In 2004, 1,500 hectares of prime mountain gorilla habitat were cleared by illegal settlers in Virunga National Park, Democratic Republic of Congo (DRC), according to evidence uncovered by the Congolese Institute for the Conservation of Nature, one of WWF's partners. Convoys of people from Rwanda and DRC destroyed large tracts of the park, home to mountain gorillas and other endangered species, to create agricultural and pastoral land.

Hunting
In addition to being hunted for meat, mountain gorillas are also illegally hunted for trophies and live infants. 

As many as 15 of Virunga's mountain gorillas may have been killed since the outbreak of civil war in 1990. Between 1990 and 1994, when large numbers of Rwandan refugees fled to camps at the edge of the Virunga National Park, 4 habituated silverback gorillas were killed, along with some of their group members.

In 2007, a further 7 gorillas were killed.

Oil & gas exploration
European oil and gas companies have been granted exploration consessions in Virunga National Park, home to Democratic Republic of the Congo's mountain gorilla population.  While gorilla habitat does not currently fall within an oil concession, development in the park could negatively affect the animals' security.  

War & instability
Although the refugees left the camps  around Virunga National Park in 1996, continued civil unrest and the presence of armed militias makes survey and conservation work difficult in the DRC's protected areas, which are now in rebel-held territory.

Disease
As more people move into their habitat, and more tourists come to see them, mountain gorillas are becoming increasingly exposed to a variety of human ailments.
A cattle herder with his cattle on the edge of Virunga National Park, near the provincial capital ... / ©: Kate Holt / WWF-UK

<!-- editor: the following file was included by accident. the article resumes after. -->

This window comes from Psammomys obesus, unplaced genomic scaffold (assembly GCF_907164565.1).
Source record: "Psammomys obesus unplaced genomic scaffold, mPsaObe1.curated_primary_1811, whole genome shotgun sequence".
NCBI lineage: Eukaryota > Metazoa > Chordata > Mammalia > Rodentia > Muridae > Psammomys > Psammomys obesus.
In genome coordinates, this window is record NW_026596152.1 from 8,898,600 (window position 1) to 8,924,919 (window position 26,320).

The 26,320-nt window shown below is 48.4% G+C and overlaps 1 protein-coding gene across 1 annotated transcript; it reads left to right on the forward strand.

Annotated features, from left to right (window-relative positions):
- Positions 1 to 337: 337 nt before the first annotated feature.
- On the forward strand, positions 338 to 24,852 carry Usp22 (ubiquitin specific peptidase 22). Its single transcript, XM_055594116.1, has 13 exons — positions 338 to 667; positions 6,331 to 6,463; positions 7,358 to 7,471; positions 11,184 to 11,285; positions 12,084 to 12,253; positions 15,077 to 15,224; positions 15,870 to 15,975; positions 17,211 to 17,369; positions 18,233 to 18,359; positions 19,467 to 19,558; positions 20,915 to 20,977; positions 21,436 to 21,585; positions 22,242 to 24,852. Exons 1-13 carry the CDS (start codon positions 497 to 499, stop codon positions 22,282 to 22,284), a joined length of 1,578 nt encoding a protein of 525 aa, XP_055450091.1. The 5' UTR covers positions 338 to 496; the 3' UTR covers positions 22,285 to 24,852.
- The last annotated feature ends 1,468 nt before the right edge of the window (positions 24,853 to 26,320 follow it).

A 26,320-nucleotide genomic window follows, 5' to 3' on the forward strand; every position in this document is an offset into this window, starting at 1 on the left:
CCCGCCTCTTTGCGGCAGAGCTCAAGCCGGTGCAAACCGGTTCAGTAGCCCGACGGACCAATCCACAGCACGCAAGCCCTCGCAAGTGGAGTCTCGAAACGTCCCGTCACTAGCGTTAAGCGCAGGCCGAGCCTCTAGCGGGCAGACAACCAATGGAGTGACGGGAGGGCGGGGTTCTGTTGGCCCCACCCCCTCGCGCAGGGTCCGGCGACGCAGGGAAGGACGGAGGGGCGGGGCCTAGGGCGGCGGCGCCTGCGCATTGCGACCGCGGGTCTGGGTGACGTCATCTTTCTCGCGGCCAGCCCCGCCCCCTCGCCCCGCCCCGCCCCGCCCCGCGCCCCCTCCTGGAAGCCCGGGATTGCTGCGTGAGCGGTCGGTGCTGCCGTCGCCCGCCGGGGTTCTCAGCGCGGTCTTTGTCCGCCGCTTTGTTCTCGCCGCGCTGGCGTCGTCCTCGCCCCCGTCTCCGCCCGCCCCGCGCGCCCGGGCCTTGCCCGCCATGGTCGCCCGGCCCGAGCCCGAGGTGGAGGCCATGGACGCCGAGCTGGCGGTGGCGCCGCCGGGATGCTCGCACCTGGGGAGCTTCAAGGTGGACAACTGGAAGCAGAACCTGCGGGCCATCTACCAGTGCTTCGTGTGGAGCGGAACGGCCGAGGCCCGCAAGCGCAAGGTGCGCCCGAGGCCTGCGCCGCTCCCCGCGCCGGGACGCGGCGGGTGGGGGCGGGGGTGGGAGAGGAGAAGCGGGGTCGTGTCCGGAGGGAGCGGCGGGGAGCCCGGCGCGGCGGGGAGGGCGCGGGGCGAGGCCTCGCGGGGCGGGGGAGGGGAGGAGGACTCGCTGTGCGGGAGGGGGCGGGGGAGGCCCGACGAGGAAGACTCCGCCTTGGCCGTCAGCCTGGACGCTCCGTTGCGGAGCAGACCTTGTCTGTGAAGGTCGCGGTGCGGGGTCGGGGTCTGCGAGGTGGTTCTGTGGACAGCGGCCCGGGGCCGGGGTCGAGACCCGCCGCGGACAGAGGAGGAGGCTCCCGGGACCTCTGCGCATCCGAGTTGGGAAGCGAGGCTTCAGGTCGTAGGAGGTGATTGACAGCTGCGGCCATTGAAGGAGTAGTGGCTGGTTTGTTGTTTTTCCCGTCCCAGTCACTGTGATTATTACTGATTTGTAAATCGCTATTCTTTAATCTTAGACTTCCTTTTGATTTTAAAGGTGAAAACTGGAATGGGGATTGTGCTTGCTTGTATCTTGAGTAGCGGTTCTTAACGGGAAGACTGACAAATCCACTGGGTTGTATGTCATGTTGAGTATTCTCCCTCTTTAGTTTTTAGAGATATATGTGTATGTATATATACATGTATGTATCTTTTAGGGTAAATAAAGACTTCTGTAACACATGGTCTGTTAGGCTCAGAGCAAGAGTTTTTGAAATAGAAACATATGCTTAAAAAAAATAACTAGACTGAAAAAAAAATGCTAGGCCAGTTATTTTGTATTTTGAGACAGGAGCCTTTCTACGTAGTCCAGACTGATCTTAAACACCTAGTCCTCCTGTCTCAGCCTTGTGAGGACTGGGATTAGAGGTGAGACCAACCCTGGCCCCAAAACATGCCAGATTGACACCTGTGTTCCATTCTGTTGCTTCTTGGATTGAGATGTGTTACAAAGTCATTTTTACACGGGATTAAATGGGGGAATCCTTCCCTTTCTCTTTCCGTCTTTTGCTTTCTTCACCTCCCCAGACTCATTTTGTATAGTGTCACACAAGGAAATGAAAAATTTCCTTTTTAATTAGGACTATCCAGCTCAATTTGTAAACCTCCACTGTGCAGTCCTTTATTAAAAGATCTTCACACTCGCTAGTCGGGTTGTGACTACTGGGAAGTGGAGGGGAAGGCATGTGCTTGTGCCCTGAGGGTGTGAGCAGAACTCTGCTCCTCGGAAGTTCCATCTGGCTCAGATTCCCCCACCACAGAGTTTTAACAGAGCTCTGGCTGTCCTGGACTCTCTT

Livestock and human encroachment is a serious threat to Virunga National Park, an important protected area for mountain gorillas.
© Kate Holt / WWF-UK
4 dead gorillas laid out on the ground / ©: Altor IGCP Goma
In July 2007 one silverback male and three female mountain gorillas were killed in the Virunga National Park in the eastern Democratic Republic of Congo (DRC).
© Altor IGCP Goma
Who murdered the Virunga gorillas?

What is WWF doing?

Our 40 years of work to save the mountain gorilla and its forest habitat represents one of our longest-running flagship species programmes.

Early gorilla surveys and aid to protected areas in the Albertine Rift ecoregion started in the 1970s.

In 1991, this effort evolved into today's International Gorilla Conservation Programme (IGCP), a joint initiative of the African Wildlife Foundation (AWF), Fauna and Flora International (FFI), and WWF.

IGCP's mission is to empower the people of Rwanda, DRC and Uganda to jointly manage a network of transboundary protected areas that the mountain gorillas depend on.

In Virunga National Park, IGCP and WWF are working in collaboration with the Congolese Institute for Nature Conservation (ICCN), and have supported:
  • Environmental awareness and education initiatives
     
  • Promotion of sustainable livelihoods
     
  • Reforestation projects
     
  • Equipping and paying salaries for Virunga National Park staff. In 2002, WWF provided additional funding to increase the number, duration, and coverage of anti-poaching patrols in Volcanoes National Park, leading to the arrest of poachers and a drastic reduction in poaching
The 14% in the Virunga population over the last 12 years is thanks largely to this collaborative effort.

WWF is also active in Bwindi Impenetrable National Park, Uganda, the only other habitat harboring mountain gorillas. 

» WWF's work to save gorillas
» WWF African Great Apes Programme

Priority species

Gorillas and other great apes are a WWF priority species. WWF treats priority species as one of the most ecologically, economically and/or culturally important species on our planet. As such, we are working to ensure all great apes can live and thrive in their natural habitats.

How you can help

  • Visit the gorillas! Money earned through gorilla tourism contributes significantly to the conservation of the species – providing funds for  conservation projects and creating jobs and bringing other benefits to local communities living near gorillas.
     
  • Donate to WWF to help support our great ape conservation work.
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  •  / ©: © Martin HARVEY / WWF-Canon
  • Scientific classification

    Kingdom: Animalia
    Phylum: Chordata
    Class: Mammalia
    Order: Primates
    Family: Hominidae
    Genus: Gorilla
    Species: G. beringei
    Subspecies: G. b. berengei